So what next? All I can say for now is that I’ll be working on something with an old friend …


Iceland is surely on the hit list of every landscape photographer, and it has long been in my thoughts as a potential subject for a Second Life sim. My dream of recreating some Icelandic scenery on the grid has now been realised with Dyrhólaey, which opens today.

Dyrhólaey is the southernmost point of Iceland. It was once a volcanic island, which explains the distinctive sand of its ‘endless black beach’. The cliffs that make up the narrow promontory tower 120 metres above, giving incredible views of the Mýrdalsjökull glacier to the north and the black lava columns of Reynisdrangar to the east.

In Icelandic, Dyrhólaey – pronounced ‘dir hole ah ay’ – means ‘door hill island’, referring to the arch beneath the cliffs to the east.

My recreation of Dyrhólaey focuses mainly on the promontory itself, but I added a reference to the columns of Reynisdrangar, situated just along the coast. These deep black and oddly gometric basalt formations are among the most visited and photographed tourist hotspots in Iceland.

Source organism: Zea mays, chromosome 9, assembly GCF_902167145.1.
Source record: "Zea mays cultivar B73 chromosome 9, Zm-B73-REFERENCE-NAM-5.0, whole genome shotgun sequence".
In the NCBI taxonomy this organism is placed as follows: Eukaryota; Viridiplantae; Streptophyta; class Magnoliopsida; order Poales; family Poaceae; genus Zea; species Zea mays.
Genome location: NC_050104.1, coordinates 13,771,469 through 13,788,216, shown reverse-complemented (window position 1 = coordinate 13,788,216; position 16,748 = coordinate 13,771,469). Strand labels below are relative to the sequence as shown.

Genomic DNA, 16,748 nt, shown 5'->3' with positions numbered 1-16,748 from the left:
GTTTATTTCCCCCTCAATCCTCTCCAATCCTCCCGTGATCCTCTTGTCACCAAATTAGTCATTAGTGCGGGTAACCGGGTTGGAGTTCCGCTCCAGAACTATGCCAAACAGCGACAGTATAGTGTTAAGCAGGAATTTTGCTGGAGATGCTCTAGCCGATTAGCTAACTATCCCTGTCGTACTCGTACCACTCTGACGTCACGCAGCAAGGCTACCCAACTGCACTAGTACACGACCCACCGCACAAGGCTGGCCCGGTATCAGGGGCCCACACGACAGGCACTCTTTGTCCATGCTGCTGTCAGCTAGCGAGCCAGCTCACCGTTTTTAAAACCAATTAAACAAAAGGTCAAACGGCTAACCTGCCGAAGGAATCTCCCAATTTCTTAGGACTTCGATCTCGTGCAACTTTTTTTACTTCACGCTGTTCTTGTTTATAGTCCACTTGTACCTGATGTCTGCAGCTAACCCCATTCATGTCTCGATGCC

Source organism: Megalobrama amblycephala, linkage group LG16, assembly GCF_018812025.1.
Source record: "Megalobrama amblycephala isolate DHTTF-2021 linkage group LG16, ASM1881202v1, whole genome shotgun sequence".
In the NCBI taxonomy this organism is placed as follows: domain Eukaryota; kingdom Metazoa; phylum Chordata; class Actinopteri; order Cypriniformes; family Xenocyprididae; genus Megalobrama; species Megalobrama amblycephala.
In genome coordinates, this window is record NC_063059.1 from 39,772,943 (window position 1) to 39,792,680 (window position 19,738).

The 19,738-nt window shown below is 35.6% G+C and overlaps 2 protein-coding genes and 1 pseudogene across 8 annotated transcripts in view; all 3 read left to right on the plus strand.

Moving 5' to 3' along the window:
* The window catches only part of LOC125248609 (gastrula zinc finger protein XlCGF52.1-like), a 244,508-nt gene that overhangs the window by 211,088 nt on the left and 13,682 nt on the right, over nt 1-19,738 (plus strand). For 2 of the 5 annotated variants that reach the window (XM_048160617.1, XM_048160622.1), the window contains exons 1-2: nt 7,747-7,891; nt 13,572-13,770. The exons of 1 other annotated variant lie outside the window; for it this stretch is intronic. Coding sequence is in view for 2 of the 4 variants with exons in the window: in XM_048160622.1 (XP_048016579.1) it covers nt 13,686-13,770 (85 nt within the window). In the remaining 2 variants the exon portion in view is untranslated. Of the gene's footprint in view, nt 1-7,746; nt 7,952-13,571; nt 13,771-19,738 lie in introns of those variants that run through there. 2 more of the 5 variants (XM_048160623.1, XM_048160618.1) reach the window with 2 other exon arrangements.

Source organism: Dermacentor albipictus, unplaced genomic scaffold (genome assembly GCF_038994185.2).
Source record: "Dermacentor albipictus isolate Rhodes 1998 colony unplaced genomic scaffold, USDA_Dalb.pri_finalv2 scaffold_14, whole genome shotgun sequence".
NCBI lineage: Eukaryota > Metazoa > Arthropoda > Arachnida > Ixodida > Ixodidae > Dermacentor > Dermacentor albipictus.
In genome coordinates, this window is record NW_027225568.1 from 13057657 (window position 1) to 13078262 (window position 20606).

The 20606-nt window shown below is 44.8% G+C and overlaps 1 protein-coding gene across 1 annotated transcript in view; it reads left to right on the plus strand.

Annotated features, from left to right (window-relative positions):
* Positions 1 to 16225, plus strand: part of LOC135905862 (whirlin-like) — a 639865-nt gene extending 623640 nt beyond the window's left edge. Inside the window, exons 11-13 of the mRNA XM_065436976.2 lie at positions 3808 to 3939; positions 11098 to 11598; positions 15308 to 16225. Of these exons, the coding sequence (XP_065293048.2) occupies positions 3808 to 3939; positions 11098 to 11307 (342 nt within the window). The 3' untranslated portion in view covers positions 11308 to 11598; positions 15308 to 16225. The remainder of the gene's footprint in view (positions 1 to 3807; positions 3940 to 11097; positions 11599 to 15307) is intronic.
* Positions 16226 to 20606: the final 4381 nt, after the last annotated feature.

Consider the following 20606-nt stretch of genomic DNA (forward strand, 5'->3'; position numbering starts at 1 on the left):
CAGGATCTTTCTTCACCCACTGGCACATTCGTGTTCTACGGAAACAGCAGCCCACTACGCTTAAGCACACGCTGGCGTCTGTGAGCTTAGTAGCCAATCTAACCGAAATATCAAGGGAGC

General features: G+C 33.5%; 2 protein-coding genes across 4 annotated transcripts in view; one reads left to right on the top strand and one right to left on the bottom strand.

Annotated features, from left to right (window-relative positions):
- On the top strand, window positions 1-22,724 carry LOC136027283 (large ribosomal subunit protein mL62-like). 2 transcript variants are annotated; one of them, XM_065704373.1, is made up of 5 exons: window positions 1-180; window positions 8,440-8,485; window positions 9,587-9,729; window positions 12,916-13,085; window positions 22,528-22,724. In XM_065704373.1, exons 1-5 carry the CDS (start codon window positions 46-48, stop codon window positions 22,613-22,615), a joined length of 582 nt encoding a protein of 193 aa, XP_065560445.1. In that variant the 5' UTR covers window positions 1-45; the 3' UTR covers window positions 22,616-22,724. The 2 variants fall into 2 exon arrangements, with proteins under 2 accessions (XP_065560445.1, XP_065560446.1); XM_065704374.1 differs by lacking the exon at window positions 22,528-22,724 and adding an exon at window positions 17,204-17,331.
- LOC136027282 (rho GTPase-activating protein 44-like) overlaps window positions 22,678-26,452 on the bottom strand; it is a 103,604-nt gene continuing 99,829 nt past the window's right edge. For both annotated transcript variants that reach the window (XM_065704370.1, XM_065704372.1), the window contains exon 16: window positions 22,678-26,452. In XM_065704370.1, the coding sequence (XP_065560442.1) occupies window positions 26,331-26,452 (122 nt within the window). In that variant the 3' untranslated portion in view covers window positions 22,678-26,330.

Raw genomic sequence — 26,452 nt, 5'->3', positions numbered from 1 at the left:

I have also included a replica of the DC3 US Navy airplane that crashed in 1973 after running out of fuel. It can be seen further along the beach, towards Sólheimasandur.

As with some of the other sims I’ve been involved with – such as the Isle of May, which I designed with Jade Koltai – this ‘reproduction’ is intended mainly to capture the spirit of a place rather than being an exact replica. Of all locations, Iceland is well-nigh impossible to duplicate within the limitatations of Second Life. So while being guided by the overall shape of Dyrhólaey, I’ve taken a few liberties. While Dyrhólaey has its own lighthouse, for example, the one I’ve used at the sim bears a closer resemblance to Skarðsviti Lighthouse, which although situated 350km on the other side of Iceland, is a better fit for the sim. Having said this, both lighthouses are finished in white plaster, with a distinctive red lantern room.